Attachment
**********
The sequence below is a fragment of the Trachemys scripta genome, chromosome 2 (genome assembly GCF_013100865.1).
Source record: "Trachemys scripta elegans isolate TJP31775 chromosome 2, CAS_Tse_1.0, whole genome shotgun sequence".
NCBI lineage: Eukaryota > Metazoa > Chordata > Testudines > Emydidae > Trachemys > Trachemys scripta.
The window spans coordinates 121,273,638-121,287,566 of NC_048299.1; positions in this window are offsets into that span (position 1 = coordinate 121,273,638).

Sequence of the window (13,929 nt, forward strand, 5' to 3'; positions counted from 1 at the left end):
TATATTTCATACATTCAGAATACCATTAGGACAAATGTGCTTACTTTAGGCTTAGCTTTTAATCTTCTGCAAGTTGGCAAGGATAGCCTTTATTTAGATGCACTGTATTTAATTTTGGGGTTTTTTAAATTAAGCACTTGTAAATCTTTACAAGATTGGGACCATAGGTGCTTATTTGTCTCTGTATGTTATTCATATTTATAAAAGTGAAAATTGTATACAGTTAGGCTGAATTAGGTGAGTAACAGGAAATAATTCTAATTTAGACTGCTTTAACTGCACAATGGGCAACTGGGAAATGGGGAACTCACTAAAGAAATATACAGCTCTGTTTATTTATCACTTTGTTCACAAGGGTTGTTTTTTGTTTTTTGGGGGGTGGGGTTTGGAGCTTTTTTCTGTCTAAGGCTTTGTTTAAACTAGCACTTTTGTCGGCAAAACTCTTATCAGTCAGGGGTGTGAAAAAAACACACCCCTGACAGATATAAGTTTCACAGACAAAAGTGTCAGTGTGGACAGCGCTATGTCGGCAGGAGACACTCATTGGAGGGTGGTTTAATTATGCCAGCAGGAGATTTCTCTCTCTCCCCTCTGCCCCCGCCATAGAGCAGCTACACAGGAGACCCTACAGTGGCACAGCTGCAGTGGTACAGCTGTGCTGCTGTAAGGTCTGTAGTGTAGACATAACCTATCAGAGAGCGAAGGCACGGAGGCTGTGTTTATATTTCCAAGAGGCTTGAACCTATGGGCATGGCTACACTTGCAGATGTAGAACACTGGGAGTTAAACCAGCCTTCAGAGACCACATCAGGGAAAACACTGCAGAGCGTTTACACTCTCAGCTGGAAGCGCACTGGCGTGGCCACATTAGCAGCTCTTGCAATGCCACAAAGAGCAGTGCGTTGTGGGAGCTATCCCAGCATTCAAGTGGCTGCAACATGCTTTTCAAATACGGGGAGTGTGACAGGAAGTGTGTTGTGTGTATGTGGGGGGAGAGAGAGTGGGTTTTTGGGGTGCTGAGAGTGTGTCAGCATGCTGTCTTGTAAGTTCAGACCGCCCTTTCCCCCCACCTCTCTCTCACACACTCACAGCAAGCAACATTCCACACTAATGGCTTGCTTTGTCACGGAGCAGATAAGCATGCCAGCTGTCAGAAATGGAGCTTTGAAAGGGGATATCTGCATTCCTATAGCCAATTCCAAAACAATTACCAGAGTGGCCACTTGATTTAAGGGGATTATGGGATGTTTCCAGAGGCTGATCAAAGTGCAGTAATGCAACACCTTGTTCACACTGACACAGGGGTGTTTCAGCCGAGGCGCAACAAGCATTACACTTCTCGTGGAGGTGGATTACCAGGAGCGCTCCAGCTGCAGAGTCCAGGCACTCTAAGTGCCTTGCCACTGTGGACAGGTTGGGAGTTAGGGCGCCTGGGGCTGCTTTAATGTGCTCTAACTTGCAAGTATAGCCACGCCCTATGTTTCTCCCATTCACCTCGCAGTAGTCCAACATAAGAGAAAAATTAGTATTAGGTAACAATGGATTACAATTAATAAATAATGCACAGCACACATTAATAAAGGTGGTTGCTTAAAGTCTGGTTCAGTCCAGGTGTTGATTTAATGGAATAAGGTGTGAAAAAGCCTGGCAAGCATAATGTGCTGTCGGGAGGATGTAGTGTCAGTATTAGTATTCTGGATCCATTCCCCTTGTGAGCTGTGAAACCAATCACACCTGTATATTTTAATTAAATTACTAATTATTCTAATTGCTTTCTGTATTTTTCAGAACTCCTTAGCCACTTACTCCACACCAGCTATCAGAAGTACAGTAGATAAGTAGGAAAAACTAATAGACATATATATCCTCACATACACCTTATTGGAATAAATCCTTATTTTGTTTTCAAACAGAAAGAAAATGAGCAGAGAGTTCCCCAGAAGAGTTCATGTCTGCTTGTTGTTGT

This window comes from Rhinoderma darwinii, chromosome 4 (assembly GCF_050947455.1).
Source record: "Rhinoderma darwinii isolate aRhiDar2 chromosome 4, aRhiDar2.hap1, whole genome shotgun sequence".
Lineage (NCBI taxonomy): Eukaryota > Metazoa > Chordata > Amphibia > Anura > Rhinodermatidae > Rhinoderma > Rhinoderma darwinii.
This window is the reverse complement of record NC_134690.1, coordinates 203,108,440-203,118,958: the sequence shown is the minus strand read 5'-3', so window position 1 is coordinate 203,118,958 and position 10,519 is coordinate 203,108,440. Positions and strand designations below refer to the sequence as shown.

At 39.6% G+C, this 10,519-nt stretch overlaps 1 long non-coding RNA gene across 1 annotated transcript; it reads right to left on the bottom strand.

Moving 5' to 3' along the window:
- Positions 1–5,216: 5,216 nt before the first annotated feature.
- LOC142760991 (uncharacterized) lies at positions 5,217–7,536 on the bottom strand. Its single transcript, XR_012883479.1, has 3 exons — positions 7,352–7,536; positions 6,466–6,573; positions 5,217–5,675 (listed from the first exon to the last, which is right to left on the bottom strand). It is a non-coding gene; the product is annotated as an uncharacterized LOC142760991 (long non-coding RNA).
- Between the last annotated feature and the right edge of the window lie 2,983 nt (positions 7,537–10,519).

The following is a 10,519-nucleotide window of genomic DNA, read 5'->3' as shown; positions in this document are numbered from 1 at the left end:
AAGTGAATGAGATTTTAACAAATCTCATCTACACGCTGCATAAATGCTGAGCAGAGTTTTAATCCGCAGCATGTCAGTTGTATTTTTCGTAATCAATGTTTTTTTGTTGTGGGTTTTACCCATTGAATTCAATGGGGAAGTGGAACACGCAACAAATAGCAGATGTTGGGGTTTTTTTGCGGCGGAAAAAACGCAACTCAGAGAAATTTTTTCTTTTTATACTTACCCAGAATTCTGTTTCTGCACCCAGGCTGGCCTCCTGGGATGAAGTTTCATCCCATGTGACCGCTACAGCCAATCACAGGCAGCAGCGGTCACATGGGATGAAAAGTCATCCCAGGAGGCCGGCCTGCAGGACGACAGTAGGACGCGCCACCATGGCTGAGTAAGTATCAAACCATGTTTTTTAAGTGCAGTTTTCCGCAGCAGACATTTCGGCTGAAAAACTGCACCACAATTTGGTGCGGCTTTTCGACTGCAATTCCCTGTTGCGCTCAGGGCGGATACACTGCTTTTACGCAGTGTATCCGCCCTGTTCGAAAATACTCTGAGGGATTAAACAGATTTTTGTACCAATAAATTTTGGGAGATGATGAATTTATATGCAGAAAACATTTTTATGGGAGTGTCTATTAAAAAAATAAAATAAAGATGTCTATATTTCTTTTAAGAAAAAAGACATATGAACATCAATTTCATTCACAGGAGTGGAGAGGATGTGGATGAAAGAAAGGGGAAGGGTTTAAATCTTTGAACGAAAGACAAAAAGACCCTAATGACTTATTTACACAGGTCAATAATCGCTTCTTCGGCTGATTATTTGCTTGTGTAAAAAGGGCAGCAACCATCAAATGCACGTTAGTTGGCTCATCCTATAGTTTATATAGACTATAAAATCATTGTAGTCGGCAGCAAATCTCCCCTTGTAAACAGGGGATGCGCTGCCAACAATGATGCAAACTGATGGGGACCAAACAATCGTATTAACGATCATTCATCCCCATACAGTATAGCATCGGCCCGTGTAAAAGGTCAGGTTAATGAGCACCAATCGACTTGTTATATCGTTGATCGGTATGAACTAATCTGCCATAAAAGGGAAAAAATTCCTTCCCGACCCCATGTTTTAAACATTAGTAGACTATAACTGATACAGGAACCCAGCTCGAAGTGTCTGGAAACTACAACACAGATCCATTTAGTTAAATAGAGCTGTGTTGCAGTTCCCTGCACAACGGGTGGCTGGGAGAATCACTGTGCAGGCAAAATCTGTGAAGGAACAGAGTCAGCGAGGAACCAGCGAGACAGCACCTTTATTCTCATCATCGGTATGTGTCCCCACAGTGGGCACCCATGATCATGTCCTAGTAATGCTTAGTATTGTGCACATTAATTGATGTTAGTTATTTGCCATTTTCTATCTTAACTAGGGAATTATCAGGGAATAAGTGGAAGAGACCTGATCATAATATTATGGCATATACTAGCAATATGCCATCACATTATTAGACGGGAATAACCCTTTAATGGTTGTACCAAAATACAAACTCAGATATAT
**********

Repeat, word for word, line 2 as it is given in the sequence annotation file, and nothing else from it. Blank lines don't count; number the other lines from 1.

Source record: "Trachemys scripta elegans isolate TJP31775 chromosome 2, CAS_Tse_1.0, whole genome shotgun sequence".